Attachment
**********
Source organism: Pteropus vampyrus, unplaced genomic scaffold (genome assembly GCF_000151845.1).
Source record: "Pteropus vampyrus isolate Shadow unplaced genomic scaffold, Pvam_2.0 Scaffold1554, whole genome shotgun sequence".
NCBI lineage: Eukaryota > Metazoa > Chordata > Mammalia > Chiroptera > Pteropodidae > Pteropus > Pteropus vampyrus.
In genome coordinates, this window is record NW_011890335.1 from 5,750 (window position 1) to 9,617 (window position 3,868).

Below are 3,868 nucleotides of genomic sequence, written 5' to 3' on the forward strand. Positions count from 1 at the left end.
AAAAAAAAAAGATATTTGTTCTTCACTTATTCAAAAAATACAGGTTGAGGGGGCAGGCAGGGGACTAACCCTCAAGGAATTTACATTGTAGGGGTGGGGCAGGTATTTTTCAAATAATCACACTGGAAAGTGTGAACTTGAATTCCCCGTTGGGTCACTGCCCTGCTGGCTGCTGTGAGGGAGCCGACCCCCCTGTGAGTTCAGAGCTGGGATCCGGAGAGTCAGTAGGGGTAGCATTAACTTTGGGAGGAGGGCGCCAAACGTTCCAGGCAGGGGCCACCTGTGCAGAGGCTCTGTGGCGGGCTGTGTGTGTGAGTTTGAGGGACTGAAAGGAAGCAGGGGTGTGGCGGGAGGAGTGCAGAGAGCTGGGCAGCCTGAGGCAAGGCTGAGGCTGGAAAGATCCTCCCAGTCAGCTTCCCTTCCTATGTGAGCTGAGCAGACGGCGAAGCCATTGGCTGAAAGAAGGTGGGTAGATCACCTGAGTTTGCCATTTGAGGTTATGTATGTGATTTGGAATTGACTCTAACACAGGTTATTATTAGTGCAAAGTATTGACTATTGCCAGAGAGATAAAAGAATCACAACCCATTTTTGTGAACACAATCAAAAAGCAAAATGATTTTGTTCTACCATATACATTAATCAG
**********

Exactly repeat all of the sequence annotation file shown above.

Source organism: Pteropus vampyrus, unplaced genomic scaffold (genome assembly GCF_000151845.1).
Source record: "Pteropus vampyrus isolate Shadow unplaced genomic scaffold, Pvam_2.0 Scaffold1554, whole genome shotgun sequence".
NCBI lineage: Eukaryota > Metazoa > Chordata > Mammalia > Chiroptera > Pteropodidae > Pteropus > Pteropus vampyrus.
In genome coordinates, this window is record NW_011890335.1 from 5,750 (window position 1) to 9,617 (window position 3,868).

Below are 3,868 nucleotides of genomic sequence, written 5' to 3' on the forward strand. Positions count from 1 at the left end.
AAAAAAAAAAGATATTTGTTCTTCACTTATTCAAAAAATACAGGTTGAGGGGGCAGGCAGGGGACTAACCCTCAAGGAATTTACATTGTAGGGGTGGGGCAGGTATTTTTCAAATAATCACACTGGAAAGTGTGAACTTGAATTCCCCGTTGGGTCACTGCCCTGCTGGCTGCTGTGAGGGAGCCGACCCCCCTGTGAGTTCAGAGCTGGGATCCGGAGAGTCAGTAGGGGTAGCATTAACTTTGGGAGGAGGGCGCCAAACGTTCCAGGCAGGGGCCACCTGTGCAGAGGCTCTGTGGCGGGCTGTGTGTGTGAGTTTGAGGGACTGAAAGGAAGCAGGGGTGTGGCGGGAGGAGTGCAGAGAGCTGGGCAGCCTGAGGCAAGGCTGAGGCTGGAAAGATCCTCCCAGTCAGCTTCCCTTCCTATGTGAGCTGAGCAGACGGCGAAGCCATTGGCTGAAAGAAGGTGGGTAGATCACCTGAGTTTGCCATTTGAGGTTATGTATGTGATTTGGAATTGACTCTAACACAGGTTATTATTAGTGCAAAGTATTGACTATTGCCAGAGAGATAAAAGAATCACAACCCATTTTTGTGAACACAATCAAAAAGCAAAATGATTTTGTTCTACCATATACATTAATCAG